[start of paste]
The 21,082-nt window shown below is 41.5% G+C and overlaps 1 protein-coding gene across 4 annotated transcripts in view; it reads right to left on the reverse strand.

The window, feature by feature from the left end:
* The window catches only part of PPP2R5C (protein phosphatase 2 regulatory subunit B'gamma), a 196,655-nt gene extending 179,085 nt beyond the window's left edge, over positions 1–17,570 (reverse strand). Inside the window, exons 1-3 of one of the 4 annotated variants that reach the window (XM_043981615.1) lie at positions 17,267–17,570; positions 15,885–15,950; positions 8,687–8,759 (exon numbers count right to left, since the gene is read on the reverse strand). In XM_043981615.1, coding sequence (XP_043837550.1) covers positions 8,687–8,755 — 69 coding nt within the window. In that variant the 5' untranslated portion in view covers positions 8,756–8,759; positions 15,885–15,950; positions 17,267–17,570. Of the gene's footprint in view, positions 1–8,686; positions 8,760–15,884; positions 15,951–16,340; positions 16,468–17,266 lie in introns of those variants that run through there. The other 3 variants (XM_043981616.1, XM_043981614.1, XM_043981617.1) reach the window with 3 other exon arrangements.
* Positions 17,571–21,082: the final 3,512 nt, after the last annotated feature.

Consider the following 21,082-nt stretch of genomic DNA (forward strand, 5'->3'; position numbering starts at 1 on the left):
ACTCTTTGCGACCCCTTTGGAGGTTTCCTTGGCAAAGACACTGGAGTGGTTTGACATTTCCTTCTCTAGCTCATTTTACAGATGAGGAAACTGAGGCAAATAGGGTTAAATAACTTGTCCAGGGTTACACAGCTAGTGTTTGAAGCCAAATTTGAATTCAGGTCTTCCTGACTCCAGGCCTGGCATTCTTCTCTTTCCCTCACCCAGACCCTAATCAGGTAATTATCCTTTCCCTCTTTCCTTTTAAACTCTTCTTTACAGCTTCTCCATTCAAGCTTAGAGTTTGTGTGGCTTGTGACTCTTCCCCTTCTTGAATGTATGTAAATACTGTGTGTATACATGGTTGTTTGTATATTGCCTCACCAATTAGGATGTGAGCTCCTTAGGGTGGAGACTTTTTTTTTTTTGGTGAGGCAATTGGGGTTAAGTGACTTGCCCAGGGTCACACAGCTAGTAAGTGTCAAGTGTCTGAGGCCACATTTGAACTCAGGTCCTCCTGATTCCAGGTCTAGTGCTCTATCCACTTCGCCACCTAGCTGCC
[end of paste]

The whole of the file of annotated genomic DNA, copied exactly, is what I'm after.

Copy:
The 21,082-nt window shown below is 41.5% G+C and overlaps 1 protein-coding gene across 4 annotated transcripts in view; it reads right to left on the reverse strand.

The window, feature by feature from the left end:
* The window catches only part of PPP2R5C (protein phosphatase 2 regulatory subunit B'gamma), a 196,655-nt gene extending 179,085 nt beyond the window's left edge, over positions 1–17,570 (reverse strand). Inside the window, exons 1-3 of one of the 4 annotated variants that reach the window (XM_043981615.1) lie at positions 17,267–17,570; positions 15,885–15,950; positions 8,687–8,759 (exon numbers count right to left, since the gene is read on the reverse strand). In XM_043981615.1, coding sequence (XP_043837550.1) covers positions 8,687–8,755 — 69 coding nt within the window. In that variant the 5' untranslated portion in view covers positions 8,756–8,759; positions 15,885–15,950; positions 17,267–17,570. Of the gene's footprint in view, positions 1–8,686; positions 8,760–15,884; positions 15,951–16,340; positions 16,468–17,266 lie in introns of those variants that run through there. The other 3 variants (XM_043981616.1, XM_043981614.1, XM_043981617.1) reach the window with 3 other exon arrangements.
* Positions 17,571–21,082: the final 3,512 nt, after the last annotated feature.

Consider the following 21,082-nt stretch of genomic DNA (forward strand, 5'->3'; position numbering starts at 1 on the left):
ACTCTTTGCGACCCCTTTGGAGGTTTCCTTGGCAAAGACACTGGAGTGGTTTGACATTTCCTTCTCTAGCTCATTTTACAGATGAGGAAACTGAGGCAAATAGGGTTAAATAACTTGTCCAGGGTTACACAGCTAGTGTTTGAAGCCAAATTTGAATTCAGGTCTTCCTGACTCCAGGCCTGGCATTCTTCTCTTTCCCTCACCCAGACCCTAATCAGGTAATTATCCTTTCCCTCTTTCCTTTTAAACTCTTCTTTACAGCTTCTCCATTCAAGCTTAGAGTTTGTGTGGCTTGTGACTCTTCCCCTTCTTGAATGTATGTAAATACTGTGTGTATACATGGTTGTTTGTATATTGCCTCACCAATTAGGATGTGAGCTCCTTAGGGTGGAGACTTTTTTTTTTTTGGTGAGGCAATTGGGGTTAAGTGACTTGCCCAGGGTCACACAGCTAGTAAGTGTCAAGTGTCTGAGGCCACATTTGAACTCAGGTCCTCCTGATTCCAGGTCTAGTGCTCTATCCACTTCGCCACCTAGCTGCC